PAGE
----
Packaging plays a critical role in a product’s success or failure. In fact, one could argue what’s on the outside of the product is just as important as what’s on the inside. In addition to being aesthetically appealing on the shelf, a product’s packaging needs to protect the contents from damage, leaking or contamination.
But developing new packaging materials that protect food and beverages throughout the supply chain—from the factory floor to retail shelves to consumer’s hand—while being recyclable, compostable, produced with renewable energy or even edible is a key challenge for industry. Top of mind is the need for new packaging materials to meet the criteria for being sustainable without sacrificing the food safety, function, freshness and visibility of the food or beverage inside while appealing to the target shopper.
Data from Packaged Facts’ National Consumer Survey conducted in April 2015 found nearly 70 percent of respondents ranked freshness, closely followed by food safety, as the “highest priorities” they look for in food and beverage packaging. Interestingly, fewer than half of the respondents said preservation of natural nutrition, product identification (variety, flavor, etc.), food preservation/shelf life, and preservation of natural food characteristics (such as flavor, color, texture) were their highest priorities. Moreover, only 29 percent of respondents said convenience was a high priority for them in food and beverage packaging.
Furthermore, fewer than one out of five survey respondents “strongly agreed” that packaging convenience, ease of use and packaging appearance are important considerations in choosing food or beverage products. A similar percentage strongly agreed they avoid buying products with excessive packaging, and fewer than one in six strongly agreed they avoid buying food or beverage products if they dislike the appearance of the packaging. According to the report, the top three features consumers want are food and beverage packaging that is tamper-proof, easy to open and resealable.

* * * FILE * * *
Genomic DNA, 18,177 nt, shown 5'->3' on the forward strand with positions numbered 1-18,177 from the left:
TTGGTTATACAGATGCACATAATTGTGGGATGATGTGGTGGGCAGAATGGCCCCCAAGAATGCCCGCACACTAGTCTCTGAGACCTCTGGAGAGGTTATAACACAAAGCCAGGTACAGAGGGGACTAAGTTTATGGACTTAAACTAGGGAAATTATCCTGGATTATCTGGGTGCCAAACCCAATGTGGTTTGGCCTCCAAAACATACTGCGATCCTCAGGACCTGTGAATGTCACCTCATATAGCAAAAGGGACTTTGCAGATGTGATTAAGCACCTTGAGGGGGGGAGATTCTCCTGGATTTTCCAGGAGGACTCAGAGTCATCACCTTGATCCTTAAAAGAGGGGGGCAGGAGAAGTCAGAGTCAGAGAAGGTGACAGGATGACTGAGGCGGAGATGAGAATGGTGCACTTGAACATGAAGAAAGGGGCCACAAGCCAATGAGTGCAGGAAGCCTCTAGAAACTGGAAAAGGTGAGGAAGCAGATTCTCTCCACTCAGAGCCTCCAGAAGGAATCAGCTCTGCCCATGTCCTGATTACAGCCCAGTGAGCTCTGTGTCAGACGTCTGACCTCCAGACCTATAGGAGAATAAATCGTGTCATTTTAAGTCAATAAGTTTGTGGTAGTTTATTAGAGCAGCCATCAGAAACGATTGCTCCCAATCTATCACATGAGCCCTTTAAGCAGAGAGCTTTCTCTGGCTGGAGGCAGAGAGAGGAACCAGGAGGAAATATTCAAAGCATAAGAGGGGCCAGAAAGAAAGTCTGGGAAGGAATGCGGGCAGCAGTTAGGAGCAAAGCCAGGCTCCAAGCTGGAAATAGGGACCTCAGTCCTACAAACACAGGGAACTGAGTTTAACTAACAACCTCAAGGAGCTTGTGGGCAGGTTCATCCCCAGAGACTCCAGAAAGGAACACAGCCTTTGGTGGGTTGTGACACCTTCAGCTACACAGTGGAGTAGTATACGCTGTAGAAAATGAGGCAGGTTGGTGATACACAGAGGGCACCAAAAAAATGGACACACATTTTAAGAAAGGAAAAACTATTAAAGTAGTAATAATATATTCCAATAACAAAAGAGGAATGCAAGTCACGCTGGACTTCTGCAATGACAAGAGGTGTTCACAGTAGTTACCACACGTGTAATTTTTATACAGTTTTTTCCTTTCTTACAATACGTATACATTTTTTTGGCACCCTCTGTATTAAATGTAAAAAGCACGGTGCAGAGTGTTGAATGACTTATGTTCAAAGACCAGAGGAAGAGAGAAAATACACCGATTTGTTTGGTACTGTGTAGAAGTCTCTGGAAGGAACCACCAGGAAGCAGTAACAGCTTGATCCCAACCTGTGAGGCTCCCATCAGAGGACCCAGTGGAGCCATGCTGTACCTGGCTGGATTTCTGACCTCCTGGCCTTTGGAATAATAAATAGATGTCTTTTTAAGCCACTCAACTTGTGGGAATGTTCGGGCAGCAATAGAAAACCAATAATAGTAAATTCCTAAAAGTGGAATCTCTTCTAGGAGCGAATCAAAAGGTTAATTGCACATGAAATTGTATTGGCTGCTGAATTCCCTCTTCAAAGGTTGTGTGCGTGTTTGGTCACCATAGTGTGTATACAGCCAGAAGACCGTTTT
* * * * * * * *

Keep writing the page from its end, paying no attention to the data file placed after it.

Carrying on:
Increased consumer demand for sustainable products puts pressure on companies to embed “green” thinking into every aspect of the supply chain. A lack of awareness of sustainability issues or a lack of engagement brings real risks to businesses—especially if public perception of a brand or a company is damaged from practices such as using unsustainable sources of materials or damaging ecosystems or habitats.
Companies are turning to paper, plant-based fibers and recyclable materials that are biodegradable or compostable to help reduce the environmental impact of packaging.
The call for sustainable packaging that doesn’t compromise product integrity will only get louder as the issue of climate change continues to heat up, which means brands not only should view sustainable packaging as a way to cater to eco-conscious consumers, but also as a way to shape a consumer’s experience with the product. As noted by Mintel, going forward, when product price and perceived product quality are equal, consumers will be increasingly turning to eco- and alternative-use attributes as the deciding purchasing factor, and brands cannot afford to ignore this as they develop their brand positioning and marketing strategies.Learn more about market opportunities for clean label food and beverage products for kids’ in the Food Insider Journal’s latest issue “The Whole Package: What’s Outside Is Just as Important as What’s Inside.”